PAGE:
Hull scored twice in the second period and recorded a season-high four points as the Red Wings extended their winning streak to three games with a 6-2 rout of the struggling Thrashers.
Hull bookended a four-goal outburst during an 8:10 span of the second as the Red Wings put together three straight victories for the first time since winning four in a row from December 21-28.
"I think we're starting to do the little things better," Red Wings coach Dave Lewis said. "When you do a bunch of little things better, usually at the end of the night it's a pretty good result."
The sixth player in NHL history to score 700 goals, Hull squeezed a snap shot between the pads of goaltender Byron Dafoe just 76 seconds into the middle period to tie it at 1-1.
"We just kept playing our game," Hull said. "That's all you can do. We got some good breaks and the pucks went in."
The veteran sniper tapped in a power-play goal at 9:26 to open a 4-1 cushion for the Red Wings, who won for the sixth time in as many all-time meetings with the Thrashers.
Hull has six goals and three assists in five career games vs. Atlanta.
Per Svartvadet scored his first goal of the season and Patrik Stefan added his career-high 11th, but the Thrashers wasted a 5-on-3 power play in the opening period and had their winless streak reach four games (0-3-1).
"I felt like we had a big jump in the first period," Stefan said. "We had 14 or 15 shots against them, which is huge, and we had a 1-0 lead. It seems like in the second period it just turned around and they had so many chances and we kind of stood back."
"We wanted to get a good start, but to kill a 5-on-3 was big for us," said Detroit's Curtis Joseph, who made 26 saves. "That was huge for us to get out of the period with just one. Then we got some key goals. Big second period."
Hartley was facing the Red Wings for the first time since being fired as the coach of the Colorado Avalanche in December. The Hartley-led Avalanche were 6-11-0 in the regular season against the Red Wings and lost to Detroit in seven games in last year's Western Conference finals.
"Those guys are the Stanley Cup champions and they have lots of experience," Hartley said. "Once they get the lead, they play very smart. They know every shortcut out there and they shut us down. We kept fighting, we had a couple of decent chances, but it was too late."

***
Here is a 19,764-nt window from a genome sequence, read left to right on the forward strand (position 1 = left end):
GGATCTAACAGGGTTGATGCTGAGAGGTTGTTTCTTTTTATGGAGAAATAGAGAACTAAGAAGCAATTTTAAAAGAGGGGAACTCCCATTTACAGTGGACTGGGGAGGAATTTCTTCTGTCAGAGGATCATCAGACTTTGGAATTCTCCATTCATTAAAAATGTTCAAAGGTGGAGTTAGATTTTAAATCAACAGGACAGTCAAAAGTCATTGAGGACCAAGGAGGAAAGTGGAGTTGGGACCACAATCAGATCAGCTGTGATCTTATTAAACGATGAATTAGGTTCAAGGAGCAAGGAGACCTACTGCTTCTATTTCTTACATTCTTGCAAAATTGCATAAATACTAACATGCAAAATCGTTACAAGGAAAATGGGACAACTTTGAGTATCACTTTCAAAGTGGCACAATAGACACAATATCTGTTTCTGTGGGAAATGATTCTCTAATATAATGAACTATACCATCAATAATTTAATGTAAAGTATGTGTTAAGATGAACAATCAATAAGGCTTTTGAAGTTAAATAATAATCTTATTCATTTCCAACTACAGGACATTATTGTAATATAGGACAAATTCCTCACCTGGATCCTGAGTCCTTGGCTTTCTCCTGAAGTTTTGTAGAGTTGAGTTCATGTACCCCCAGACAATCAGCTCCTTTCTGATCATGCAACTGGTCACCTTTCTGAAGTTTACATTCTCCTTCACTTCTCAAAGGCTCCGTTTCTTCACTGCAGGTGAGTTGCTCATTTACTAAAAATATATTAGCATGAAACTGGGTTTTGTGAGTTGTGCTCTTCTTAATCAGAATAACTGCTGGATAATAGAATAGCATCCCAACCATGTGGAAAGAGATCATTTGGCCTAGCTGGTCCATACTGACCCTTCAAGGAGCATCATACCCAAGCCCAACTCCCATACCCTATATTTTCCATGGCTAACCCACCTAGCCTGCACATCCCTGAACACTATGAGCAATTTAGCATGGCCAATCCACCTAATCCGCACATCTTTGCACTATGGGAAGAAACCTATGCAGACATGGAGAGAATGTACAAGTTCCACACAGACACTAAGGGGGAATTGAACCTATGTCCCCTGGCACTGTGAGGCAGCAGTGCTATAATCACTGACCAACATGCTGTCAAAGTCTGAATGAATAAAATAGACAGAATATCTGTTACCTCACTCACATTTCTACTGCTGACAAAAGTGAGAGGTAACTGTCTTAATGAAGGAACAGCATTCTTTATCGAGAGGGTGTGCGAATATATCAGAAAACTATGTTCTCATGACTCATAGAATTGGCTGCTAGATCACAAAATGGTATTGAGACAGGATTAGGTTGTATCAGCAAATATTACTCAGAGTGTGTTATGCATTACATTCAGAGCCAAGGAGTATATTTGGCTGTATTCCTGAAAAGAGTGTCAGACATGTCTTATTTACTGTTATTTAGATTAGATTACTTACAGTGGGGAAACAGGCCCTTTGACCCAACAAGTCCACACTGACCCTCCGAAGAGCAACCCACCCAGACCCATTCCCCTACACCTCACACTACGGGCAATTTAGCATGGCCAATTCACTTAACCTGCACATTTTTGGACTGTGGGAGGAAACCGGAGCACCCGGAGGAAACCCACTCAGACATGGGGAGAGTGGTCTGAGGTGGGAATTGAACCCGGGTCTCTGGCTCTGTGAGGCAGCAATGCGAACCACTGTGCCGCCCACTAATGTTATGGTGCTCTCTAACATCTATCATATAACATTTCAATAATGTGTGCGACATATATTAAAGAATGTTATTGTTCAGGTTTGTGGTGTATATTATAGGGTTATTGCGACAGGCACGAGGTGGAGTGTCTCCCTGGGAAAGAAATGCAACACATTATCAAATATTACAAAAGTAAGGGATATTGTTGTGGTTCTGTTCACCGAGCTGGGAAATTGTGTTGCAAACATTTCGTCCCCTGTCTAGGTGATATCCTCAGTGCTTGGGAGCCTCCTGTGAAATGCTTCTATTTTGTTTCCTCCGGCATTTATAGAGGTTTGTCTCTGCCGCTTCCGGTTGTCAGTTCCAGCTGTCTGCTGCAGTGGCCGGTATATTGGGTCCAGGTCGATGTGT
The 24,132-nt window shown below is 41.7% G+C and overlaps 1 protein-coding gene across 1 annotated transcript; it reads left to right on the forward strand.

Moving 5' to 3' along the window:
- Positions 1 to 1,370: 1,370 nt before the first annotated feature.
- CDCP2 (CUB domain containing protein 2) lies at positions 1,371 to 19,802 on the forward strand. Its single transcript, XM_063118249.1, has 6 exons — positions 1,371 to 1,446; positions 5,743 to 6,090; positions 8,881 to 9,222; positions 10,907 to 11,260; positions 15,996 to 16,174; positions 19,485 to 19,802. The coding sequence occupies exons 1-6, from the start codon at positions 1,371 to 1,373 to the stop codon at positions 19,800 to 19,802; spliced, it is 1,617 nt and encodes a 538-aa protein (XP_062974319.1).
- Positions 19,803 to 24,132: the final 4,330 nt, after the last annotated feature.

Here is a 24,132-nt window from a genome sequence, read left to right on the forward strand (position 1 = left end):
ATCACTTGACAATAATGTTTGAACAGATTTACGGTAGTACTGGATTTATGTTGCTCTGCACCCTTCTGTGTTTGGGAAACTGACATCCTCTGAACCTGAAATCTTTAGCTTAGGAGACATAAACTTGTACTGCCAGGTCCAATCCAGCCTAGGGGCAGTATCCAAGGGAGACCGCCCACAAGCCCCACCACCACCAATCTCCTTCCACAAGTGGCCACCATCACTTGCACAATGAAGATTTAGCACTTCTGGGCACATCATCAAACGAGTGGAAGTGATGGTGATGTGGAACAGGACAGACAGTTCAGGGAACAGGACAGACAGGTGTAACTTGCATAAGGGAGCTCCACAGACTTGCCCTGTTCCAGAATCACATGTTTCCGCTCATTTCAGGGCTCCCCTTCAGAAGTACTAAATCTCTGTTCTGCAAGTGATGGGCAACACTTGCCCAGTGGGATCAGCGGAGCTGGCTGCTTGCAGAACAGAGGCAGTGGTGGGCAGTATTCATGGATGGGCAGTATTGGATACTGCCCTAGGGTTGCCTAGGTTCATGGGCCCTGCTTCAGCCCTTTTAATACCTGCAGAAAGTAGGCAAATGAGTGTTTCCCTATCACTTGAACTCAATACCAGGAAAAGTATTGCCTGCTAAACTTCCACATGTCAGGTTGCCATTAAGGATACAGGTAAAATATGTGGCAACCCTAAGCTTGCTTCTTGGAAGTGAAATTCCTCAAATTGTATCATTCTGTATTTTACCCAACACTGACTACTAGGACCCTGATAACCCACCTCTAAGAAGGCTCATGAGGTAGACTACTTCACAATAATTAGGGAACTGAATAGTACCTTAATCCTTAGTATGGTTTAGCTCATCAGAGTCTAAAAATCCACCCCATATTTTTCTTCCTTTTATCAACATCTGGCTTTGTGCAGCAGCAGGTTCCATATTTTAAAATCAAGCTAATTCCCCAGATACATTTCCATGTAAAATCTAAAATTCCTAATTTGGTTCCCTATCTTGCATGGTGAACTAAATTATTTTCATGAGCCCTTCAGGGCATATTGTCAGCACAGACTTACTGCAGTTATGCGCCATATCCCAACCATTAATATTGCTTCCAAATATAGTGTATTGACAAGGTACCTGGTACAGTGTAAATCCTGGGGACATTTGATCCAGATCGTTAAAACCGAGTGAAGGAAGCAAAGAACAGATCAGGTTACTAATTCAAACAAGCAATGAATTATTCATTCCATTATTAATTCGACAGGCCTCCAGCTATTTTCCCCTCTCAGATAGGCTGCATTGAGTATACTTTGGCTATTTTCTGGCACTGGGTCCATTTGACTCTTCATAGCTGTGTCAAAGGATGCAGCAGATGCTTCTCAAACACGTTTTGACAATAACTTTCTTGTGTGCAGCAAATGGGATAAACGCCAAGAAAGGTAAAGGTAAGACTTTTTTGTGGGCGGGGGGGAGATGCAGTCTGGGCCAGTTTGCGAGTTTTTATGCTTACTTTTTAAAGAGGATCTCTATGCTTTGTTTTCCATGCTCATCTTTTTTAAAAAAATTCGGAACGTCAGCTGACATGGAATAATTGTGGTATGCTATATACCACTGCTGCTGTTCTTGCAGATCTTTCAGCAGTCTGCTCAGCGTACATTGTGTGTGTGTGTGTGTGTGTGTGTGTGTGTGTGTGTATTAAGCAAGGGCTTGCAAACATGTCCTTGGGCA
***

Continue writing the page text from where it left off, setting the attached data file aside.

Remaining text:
The Thrashers had a 1-0 lead when Dafoe conceded two shaky goals.
Hull was skating up the left side when he let go a shot from the faceoff circle. Dafoe got to the left goalpost, but the puck sneaked under him.
"If you don't score on a 5-on-3, you're never going to win," Hull said. "So it's good when you can kill them off. It gives you a good boost."
Just over six minutes later, Kirk Maltby turned and fired a shot off the right boards. Dafoe turned the puck aside, but Shanahan squeezed another shot between his pads.
Devereaux's third goal of the season increased the lead to 3-1 at 9:05 and chased Dafoe, who stopped 12 of 15 shots.
Dafoe struggled for a second straight start. He lasted just one period on Wednesday against Washington and coughed up five goals on 13 shots.
"The two games were tough outings for me," Dafoe said. "Why is this happening? I don't know. If I knew that, I'd be a genius. I just have to work hard and play myself through it. I've been in this situation in the past. Many goaltenders have, and the key is to end it as soon as possible."
Dafoe returned to start the third against Detroit after Pasi Nurminen suffered a left groin injury.
But Nurminen was on the ice long enough to be victimized by Hull. On the power play, defenseman Nicklas Lidstrom feigned a shot and fed Hull, who redirected the puck past the hapless Finn.